Today, we’re excited to share some early results with the Apache TVM community about two new features that have recently been upstreamed and are showing exciting results: MetaSchedule and AutoTensorization. These results are particularly impressive on lower-precision 8-bit integer (INT8) and 16-bit floating-point (FP16) models: as shown in the figure below, MetaSchedule and AutoTensorization are achieving >2x speedups over existing TVM and PyTorch baselines on ResNet50 and Bert-Large-Uncased in FP16.
Additional Details: 1. TVM (New): TVM with MetaSchedule and AutoTensorization enabled, 2. TVM (Old): TVM with AutoScheduler (which is the predecessor of MetaSchedule), 3. PyTorch + CUDA: Measured via the PyTorch AMP (Automatic Mixed Precision) package. Versions: tvm=5d15428994fee, cuda=11.6, pytorch=1.13
These options for optimizing ML models each have their own sets of tradeoffs. For instance, while custom models may achieve the best accuracy and performance on a certain hardware target, training and hand optimizing bespoke custom models requires building up a team of ML Engineers with domain expertise in the hardware target that the model is deployed on. On the other hand, even though vendor optimized libraries are more approachable for ML Engineers with less domain expertise, they have limited operator, shape, and datatype support which may differ across hardware targets, which constrains data science team’s ability to experiment with customization.
These tradeoffs can be less than ideal for many organizations, which is where Apache TVM comes in. TVM enables access to high-performance machine learning anywhere for everyone. As TVM’s diverse community of hardware vendors, compiler engineers and ML researchers work together to build a unified, programmable software stack, they enrich the entire ML technology ecosystem and make it accessible to the wider ML community. TVM empowers users to leverage community-driven ML-based optimizations to push the limits and amplify the reach of their research and development, which in turn raises the collective performance of all ML, while driving its costs down.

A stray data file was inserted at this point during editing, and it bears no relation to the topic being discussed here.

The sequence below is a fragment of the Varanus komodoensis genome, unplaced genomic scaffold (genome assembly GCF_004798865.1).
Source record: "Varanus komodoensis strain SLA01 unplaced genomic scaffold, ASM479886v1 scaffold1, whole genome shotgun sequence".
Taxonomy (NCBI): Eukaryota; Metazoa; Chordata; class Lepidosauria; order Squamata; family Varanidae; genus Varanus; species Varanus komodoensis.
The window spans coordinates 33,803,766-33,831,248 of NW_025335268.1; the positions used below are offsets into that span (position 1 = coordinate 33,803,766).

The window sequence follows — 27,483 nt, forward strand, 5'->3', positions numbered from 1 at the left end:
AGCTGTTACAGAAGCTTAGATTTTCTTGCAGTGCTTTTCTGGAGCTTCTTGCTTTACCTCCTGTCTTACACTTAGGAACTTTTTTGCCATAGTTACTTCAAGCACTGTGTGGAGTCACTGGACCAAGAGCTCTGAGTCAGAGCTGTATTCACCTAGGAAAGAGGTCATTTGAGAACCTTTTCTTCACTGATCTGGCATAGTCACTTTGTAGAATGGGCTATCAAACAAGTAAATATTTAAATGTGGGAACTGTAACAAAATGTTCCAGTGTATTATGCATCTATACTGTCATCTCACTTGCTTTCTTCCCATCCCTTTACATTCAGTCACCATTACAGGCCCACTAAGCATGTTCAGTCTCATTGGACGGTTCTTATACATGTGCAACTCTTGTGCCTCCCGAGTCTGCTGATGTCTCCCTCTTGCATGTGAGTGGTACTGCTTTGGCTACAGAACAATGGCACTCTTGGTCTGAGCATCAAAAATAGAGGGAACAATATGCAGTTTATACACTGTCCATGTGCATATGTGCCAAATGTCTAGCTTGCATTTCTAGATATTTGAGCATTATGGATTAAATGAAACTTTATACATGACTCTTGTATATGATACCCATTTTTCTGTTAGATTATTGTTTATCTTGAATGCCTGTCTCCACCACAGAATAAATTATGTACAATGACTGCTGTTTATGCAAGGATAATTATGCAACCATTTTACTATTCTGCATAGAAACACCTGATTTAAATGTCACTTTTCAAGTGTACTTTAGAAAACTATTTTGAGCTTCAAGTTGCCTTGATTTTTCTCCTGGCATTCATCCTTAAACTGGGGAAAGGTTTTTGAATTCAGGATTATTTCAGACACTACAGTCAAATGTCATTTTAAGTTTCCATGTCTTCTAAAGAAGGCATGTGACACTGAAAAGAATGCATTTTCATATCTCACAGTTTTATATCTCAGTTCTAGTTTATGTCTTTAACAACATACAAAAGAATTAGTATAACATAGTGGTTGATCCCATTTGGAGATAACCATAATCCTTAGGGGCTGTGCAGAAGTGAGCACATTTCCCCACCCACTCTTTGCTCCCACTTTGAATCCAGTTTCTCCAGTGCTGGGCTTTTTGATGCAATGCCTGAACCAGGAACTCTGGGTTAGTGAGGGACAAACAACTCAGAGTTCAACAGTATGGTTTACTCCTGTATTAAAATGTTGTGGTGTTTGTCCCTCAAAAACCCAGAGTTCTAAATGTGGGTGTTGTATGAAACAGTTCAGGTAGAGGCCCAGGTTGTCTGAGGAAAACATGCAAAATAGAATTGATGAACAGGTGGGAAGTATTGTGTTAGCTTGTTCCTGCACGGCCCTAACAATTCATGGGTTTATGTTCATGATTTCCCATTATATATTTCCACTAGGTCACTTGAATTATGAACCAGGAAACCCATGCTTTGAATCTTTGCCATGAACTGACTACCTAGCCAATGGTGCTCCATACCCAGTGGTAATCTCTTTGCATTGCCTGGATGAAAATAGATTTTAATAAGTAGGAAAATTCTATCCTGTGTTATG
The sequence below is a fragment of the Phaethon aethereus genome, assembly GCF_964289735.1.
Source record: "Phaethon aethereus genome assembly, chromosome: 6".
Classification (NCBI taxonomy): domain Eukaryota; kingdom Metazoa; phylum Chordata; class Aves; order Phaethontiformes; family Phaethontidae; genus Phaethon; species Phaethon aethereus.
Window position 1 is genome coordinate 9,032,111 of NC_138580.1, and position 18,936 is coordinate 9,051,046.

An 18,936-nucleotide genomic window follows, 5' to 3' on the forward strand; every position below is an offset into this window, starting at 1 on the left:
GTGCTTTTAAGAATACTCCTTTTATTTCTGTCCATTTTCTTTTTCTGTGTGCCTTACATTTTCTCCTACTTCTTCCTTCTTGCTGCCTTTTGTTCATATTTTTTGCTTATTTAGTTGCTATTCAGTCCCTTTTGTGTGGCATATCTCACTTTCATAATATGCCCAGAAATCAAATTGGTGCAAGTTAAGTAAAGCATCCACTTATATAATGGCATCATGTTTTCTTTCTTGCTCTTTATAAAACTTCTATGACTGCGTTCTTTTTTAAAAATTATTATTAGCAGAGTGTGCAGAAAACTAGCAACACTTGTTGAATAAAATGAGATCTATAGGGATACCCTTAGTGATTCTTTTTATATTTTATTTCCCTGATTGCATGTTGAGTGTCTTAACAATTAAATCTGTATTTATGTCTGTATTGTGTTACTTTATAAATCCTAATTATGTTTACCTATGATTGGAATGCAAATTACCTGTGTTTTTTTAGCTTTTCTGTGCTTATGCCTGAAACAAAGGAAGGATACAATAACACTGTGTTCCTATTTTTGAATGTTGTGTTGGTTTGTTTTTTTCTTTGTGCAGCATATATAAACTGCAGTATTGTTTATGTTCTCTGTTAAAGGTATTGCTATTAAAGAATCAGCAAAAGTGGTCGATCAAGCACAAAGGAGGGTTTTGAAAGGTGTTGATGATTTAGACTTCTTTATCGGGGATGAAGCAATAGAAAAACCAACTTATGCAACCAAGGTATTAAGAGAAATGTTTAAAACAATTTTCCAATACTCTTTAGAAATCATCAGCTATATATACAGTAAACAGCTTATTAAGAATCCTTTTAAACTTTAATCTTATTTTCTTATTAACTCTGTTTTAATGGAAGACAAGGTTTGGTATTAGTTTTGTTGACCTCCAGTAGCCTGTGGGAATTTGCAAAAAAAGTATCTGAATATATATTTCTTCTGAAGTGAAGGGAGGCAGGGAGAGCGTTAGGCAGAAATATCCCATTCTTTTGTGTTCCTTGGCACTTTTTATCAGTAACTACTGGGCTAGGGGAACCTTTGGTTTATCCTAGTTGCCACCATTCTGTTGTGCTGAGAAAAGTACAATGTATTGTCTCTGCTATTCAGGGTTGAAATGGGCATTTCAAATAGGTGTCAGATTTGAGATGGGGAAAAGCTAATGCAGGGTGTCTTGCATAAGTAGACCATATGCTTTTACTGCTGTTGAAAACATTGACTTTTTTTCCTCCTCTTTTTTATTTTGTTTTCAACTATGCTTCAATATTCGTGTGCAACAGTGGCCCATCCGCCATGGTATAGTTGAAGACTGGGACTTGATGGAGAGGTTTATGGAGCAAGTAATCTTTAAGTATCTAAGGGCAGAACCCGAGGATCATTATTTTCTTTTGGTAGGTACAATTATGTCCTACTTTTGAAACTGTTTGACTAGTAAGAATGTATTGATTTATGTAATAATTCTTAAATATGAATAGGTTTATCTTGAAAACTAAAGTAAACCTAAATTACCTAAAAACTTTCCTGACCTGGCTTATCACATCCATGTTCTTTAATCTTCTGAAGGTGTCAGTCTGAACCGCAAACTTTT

If you’re unfamiliar with TVM, at a high level it works like this:
You start with a model in a common used format, such as PyTorch or ONNX.
This model is imported into TVM, which parses the model and transforms it into a high-level format called Relay.
Relay is an intermediate representation of your model. By itself it can’t run any computations, but it does make it possible to reason about your model at a high level. You can combine operations, move operations around, and break work apart without disrupting the computation the the model performs.
Relay itself is built on an even lower-level Tensor Intermediate Representation (TIR). TIR sits very close to the hardware model, giving you the opportunity to reorder operations with fine precision to match the particular requirements and performance features of a broad set of hardware.
At the lowest level, TVM can compile TIR to machine code, targeting any hardware you want to deploy your model to.
High-level Apache TVM architectural diagram
MetaSchedule is a natural evolution of TVM’s optimization process, which uses ML to optimize ML (also known as autotuning). It builds upon the foundations of TIR, with a powerful templating system that brings human expertise into guiding an ML-based search process to produce highly optimized models. It captures the domain knowledge of the ML Systems experts in a way that previously only be applied in bespoke, hand-written lowerings.
Apache TVM MetaSchedule core infrastructure diagram
AutoTensorization takes a lower-level approach to optimization. It reuses MetaSchedule’s pattern matching technology to identify small TIR subgraphs, also known as tensor intrinsics, which can map to lower-level microkernels which are highly optimized within vendor libraries. It allows TVM to take advantage of hardware-specific, high-performance optimizations that are well understood and tailor those optimizations to be applicable across model architectures and end user applications.
Autotensorization Diagram: tensor intrinsics for different operators/shapes can be pieced together to form an ML Model (kind of like how you can use lego blocks to build a lego castle).
If you’d like to learn more about MetaSchedule and AutoTensorization, come view the TVM Community’s poster at NeurIPS 2022in New Orleans, or read the pre-print of their paper. Additionally, the OctoML team is currently working on building out robust documentation, tutorials, and demos for MetaSchedule and AutoTensorization. Stay tuned for more details!